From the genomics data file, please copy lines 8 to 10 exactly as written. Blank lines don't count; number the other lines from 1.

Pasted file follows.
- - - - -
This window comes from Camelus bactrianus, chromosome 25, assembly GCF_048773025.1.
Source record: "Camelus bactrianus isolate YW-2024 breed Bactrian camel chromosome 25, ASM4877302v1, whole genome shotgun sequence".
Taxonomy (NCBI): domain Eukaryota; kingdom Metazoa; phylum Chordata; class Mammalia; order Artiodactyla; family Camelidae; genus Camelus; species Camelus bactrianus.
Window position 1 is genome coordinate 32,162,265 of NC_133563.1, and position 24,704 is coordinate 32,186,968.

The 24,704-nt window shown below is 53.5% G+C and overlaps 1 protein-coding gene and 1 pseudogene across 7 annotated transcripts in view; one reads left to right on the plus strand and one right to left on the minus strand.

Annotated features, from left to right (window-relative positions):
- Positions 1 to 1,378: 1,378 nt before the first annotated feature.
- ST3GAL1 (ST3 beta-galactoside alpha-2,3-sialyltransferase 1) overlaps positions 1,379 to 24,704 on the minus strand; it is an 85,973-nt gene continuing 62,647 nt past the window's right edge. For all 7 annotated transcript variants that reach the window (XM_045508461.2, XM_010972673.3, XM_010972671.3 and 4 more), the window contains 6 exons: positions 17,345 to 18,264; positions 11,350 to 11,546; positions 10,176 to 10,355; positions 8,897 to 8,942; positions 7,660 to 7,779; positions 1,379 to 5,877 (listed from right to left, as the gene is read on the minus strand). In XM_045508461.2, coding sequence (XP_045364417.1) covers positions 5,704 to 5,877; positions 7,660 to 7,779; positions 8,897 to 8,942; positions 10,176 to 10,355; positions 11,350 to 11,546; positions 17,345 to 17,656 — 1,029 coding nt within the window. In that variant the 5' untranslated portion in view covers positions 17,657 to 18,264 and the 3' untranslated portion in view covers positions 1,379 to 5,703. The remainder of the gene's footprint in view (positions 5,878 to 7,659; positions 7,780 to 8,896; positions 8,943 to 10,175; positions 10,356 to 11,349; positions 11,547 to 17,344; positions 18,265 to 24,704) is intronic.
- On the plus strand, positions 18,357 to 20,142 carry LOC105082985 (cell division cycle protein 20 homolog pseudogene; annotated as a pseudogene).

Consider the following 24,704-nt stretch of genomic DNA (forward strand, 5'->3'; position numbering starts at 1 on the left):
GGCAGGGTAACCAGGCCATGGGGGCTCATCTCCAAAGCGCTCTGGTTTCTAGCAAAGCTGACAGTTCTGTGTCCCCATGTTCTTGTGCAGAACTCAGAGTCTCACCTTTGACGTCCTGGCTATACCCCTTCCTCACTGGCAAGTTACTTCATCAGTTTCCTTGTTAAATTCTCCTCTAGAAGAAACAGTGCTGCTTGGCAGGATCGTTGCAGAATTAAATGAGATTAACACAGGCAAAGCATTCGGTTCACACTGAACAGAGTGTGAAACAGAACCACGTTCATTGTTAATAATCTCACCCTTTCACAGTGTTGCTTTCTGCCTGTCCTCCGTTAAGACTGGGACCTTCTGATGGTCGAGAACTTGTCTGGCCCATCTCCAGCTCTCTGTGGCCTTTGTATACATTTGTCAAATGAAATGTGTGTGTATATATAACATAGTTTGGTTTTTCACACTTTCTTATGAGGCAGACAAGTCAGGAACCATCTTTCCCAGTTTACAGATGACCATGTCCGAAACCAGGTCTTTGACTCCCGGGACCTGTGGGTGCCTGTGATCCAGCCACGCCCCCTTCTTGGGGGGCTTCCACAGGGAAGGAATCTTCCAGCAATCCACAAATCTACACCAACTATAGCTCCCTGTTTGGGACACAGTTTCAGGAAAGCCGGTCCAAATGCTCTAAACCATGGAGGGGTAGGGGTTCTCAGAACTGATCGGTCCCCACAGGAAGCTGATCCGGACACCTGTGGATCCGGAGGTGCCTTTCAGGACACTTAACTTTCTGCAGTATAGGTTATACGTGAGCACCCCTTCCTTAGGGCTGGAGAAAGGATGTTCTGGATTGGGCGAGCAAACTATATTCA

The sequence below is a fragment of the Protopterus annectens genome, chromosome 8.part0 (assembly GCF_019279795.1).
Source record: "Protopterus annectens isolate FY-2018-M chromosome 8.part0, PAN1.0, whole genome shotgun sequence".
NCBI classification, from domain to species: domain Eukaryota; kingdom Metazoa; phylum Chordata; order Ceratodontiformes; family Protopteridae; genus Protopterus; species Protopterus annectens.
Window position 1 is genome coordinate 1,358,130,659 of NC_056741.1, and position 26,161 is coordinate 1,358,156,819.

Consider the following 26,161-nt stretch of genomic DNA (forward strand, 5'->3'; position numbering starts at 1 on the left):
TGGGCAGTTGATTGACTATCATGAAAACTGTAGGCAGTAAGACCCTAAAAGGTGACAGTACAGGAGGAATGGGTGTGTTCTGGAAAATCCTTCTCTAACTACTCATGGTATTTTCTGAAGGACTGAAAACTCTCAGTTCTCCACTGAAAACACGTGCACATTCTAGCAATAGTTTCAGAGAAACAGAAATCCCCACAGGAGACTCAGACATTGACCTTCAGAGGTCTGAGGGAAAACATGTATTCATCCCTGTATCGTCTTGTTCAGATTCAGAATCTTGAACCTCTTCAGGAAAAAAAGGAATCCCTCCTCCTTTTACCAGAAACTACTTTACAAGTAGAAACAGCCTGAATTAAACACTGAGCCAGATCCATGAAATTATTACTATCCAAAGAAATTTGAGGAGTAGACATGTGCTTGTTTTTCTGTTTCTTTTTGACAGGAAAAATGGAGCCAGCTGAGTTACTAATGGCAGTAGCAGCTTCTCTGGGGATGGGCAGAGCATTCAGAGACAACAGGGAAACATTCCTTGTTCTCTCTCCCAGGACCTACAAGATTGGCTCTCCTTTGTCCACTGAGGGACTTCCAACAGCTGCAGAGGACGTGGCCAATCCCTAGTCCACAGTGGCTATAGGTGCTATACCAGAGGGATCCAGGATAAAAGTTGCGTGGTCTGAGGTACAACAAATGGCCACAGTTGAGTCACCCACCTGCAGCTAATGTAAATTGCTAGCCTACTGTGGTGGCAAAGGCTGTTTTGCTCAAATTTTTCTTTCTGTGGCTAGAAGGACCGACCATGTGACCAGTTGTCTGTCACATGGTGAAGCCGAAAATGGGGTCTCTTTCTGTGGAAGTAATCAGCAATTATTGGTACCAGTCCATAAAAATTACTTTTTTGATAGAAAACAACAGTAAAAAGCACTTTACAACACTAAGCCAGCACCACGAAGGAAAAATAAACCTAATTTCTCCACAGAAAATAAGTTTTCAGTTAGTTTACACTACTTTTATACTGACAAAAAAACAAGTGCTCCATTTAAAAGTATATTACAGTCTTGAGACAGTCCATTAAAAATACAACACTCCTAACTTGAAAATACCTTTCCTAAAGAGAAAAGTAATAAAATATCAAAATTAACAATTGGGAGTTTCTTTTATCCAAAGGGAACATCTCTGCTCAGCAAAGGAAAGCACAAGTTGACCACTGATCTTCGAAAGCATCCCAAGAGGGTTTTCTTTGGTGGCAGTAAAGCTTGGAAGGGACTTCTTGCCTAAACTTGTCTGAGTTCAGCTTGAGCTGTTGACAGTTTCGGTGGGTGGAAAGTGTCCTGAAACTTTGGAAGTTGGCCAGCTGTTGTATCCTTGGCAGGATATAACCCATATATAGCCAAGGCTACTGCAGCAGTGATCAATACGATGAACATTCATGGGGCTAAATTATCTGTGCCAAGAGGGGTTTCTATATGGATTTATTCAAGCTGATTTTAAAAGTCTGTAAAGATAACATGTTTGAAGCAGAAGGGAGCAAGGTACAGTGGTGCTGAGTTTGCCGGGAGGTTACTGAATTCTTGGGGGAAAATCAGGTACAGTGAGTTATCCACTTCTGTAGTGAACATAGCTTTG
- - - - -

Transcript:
- ST3GAL1 (ST3 beta-galactoside alpha-2,3-sialyltransferase 1) overlaps positions 1,379 to 24,704 on the minus strand; it is an 85,973-nt gene continuing 62,647 nt past the window's right edge. For all 7 annotated transcript variants that reach the window (XM_045508461.2, XM_010972673.3, XM_010972671.3 and 4 more), the window contains 6 exons: positions 17,345 to 18,264; positions 11,350 to 11,546; positions 10,176 to 10,355; positions 8,897 to 8,942; positions 7,660 to 7,779; positions 1,379 to 5,877 (listed from right to left, as the gene is read on the minus strand). In XM_045508461.2, coding sequence (XP_045364417.1) covers positions 5,704 to 5,877; positions 7,660 to 7,779; positions 8,897 to 8,942; positions 10,176 to 10,355; positions 11,350 to 11,546; positions 17,345 to 17,656 — 1,029 coding nt within the window. In that variant the 5' untranslated portion in view covers positions 17,657 to 18,264 and the 3' untranslated portion in view covers positions 1,379 to 5,703. The remainder of the gene's footprint in view (positions 5,878 to 7,659; positions 7,780 to 8,896; positions 8,943 to 10,175; positions 10,356 to 11,349; positions 11,547 to 17,344; positions 18,265 to 24,704) is intronic.
- On the plus strand, positions 18,357 to 20,142 carry LOC105082985 (cell division cycle protein 20 homolog pseudogene; annotated as a pseudogene).

Consider the following 24,704-nt stretch of genomic DNA (forward strand, 5'->3'; position numbering starts at 1 on the left):